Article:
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Payday loans: Beware!

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Payday loans are being thrust at us continuously and the continued rise in living costs combined with stagnating salaries means many families are finding it harder and harder to make ends meet each month. As a result, increasing numbers are turning to short term, high interest loans after exhausting the more traditional lines of credit. A recent report by consumer watchdog Which? found that one million families are taking out payday loans every month as they struggle to pay their bills.

Just under half of those use them to pay for essential items such as food and fuel, while a quarter needs the money to service existing credit. Yet half of the people who take out payday loans find they just can’t cover the cost of repayments which often forces them to take out more credit and spiral further into debt. The issue of payday loans has been attracting a lot of media and political attention recently, with Ministers being urged to tackle the problem.

What is a payday loan?

Payday loans are supposedly short-term loans designed to offer smaller amounts of money – usually between £50 and £800 – which is typically to be paid off over one or two months. They can provide a much-needed source of cash for people who have an unexpected cost to meet, but it is a very expensive way to borrow. Companies which provide payday loans sell themselves on the fact that they can give you the cash quickly and easily – even if you have poor credit history. The money is usually paid straight into your bank account, often within minutes of your application being approved.

You will often be given up to a month to pay the money back, plus a lot of interest. Some lenders let you choose the repayment period. The repayment, plus interest, is then taken straight from your bank account.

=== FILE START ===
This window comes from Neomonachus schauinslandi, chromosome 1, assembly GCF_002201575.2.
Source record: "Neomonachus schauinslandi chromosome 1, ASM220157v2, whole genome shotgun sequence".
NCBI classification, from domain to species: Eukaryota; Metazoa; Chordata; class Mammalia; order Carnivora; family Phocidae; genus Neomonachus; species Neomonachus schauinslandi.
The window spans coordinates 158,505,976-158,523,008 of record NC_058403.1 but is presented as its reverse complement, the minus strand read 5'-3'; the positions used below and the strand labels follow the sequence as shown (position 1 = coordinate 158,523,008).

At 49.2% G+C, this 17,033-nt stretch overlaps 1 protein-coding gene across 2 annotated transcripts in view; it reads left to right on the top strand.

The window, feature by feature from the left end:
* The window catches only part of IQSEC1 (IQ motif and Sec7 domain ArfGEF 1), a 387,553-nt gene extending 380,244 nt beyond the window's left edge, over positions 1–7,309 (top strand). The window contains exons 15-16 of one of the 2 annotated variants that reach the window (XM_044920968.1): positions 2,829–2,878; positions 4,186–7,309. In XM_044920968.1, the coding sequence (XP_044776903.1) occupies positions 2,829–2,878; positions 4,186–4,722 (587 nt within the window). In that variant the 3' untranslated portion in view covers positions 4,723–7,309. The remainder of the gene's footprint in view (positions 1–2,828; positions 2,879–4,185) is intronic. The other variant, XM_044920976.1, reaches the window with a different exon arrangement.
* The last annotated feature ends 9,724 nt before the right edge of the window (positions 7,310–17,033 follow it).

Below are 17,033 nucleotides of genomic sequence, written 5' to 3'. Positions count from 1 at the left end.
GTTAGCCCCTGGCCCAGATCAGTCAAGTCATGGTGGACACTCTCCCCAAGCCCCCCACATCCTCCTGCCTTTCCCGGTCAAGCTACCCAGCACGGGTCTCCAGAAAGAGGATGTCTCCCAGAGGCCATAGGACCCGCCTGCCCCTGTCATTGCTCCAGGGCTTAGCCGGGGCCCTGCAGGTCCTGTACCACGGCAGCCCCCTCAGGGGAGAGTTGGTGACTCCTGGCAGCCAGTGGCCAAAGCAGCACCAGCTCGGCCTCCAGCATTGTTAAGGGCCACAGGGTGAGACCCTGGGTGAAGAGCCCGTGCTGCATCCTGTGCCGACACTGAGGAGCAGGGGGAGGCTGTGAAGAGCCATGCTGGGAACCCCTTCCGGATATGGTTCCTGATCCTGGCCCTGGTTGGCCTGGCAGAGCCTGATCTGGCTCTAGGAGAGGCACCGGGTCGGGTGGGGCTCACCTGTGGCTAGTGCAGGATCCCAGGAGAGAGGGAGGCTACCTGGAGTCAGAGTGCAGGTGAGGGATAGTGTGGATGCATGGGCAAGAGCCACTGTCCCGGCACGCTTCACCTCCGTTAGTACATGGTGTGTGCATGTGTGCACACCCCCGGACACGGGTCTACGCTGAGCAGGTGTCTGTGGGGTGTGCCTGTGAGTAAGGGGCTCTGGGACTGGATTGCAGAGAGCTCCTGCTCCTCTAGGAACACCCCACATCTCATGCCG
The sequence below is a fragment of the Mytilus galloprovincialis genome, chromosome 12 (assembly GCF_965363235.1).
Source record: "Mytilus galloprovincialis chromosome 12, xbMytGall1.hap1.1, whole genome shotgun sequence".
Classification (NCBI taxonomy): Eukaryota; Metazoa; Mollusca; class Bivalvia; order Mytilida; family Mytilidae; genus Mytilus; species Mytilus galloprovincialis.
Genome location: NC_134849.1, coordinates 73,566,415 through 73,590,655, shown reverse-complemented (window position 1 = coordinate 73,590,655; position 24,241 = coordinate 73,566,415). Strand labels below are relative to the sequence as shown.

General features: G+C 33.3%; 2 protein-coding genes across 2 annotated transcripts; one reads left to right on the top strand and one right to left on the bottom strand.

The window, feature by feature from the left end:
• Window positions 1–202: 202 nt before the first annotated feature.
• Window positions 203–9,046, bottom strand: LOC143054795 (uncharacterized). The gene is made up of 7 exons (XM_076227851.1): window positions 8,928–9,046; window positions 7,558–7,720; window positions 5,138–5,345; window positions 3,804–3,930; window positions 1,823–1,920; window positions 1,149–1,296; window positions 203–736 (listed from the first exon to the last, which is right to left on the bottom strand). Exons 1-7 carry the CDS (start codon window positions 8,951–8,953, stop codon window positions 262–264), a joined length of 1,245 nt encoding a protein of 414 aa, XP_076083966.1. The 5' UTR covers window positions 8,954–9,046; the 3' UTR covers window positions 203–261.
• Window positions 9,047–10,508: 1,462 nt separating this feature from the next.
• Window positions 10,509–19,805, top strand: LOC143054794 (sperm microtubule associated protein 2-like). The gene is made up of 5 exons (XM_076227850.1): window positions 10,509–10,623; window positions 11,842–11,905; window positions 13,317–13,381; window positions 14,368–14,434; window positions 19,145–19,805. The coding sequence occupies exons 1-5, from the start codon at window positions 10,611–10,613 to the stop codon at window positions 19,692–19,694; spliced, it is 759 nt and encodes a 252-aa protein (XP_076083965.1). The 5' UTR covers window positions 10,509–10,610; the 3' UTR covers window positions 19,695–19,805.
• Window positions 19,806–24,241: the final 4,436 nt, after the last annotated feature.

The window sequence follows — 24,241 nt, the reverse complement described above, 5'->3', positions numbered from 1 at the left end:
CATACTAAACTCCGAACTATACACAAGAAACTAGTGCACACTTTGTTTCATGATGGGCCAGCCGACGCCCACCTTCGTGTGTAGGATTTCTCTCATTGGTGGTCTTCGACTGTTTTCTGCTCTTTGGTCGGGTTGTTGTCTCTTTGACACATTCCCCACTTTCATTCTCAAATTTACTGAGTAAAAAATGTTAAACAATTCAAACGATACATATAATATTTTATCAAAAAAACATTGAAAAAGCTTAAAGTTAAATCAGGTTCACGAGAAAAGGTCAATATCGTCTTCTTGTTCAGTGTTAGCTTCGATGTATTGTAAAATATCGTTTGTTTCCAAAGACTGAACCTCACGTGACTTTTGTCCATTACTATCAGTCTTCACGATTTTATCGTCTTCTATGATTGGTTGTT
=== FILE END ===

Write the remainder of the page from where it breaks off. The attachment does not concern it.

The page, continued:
What do they cost?

According to the Money Advice Service, the average payday lender charges £25 in interest for every £100 borrowed, assuming you pay it back within 28 days. This amounts to an APR of 1,737 per cent – a credit card in comparison would charge around £1.50 with an APR of 18 per cent. However, if you don’t pay the money back on time the fees and interest will soon start to add up and there may be late payment fees on top.

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What to be aware of

Payday loans may be easy to get and if you have problems paying the money back you might be offered an extension, known as a deferral or rollover. However, the Money Advice Service warns that this is a scenario that can quickly spiral out of control. Payday loans are only manageable if you genuinely do pay the money back within 30 days. By extending it you will end up with more debt, more interest and probably more fees. You may then be tempted to get another payday loan from a different company to pay the first lender and this can lead to debts that mount up very quickly.

If you can’t afford to repay your loan, the lender should freeze charges and interest no later than 60 days after your last payment, but any missed payments can have a major effect on both your credit rating and future ability to borrow.

There are several problems with payday loans.Payday loans: Beware!

These include:

  • Disproportionate charges: Borrowers face disproportionately large leaps in the amount they pay for small changes in repayment amounts and timings. For example, a late payment fee of £20 would almost double the total cost of a £100 loan from most payday lenders.
  • Lack of transparency: Borrowers who do not repay on time often end up paying a lot more than the headline interest charge as a result of the various fees and charges.
  • Rollovers: Which? believes there should be a limit as to how many times payday loans can be rolled over, or deferred.
  • Unsolicited increases: Consumers should not be encouraged to take on additional borrowing, for example by being offered an increased credit limit which they didn’t request.

If you have a problem with a licensed payday loan company, you should complain to the company in the first instance. If this does not provide a satisfactory outcome, you can complain to the Financial Ombudsman Service. Free help and advice is also available from a variety of debt advice charities which can help you negotiate with your creditors without you having to resort to more borrowing.

 

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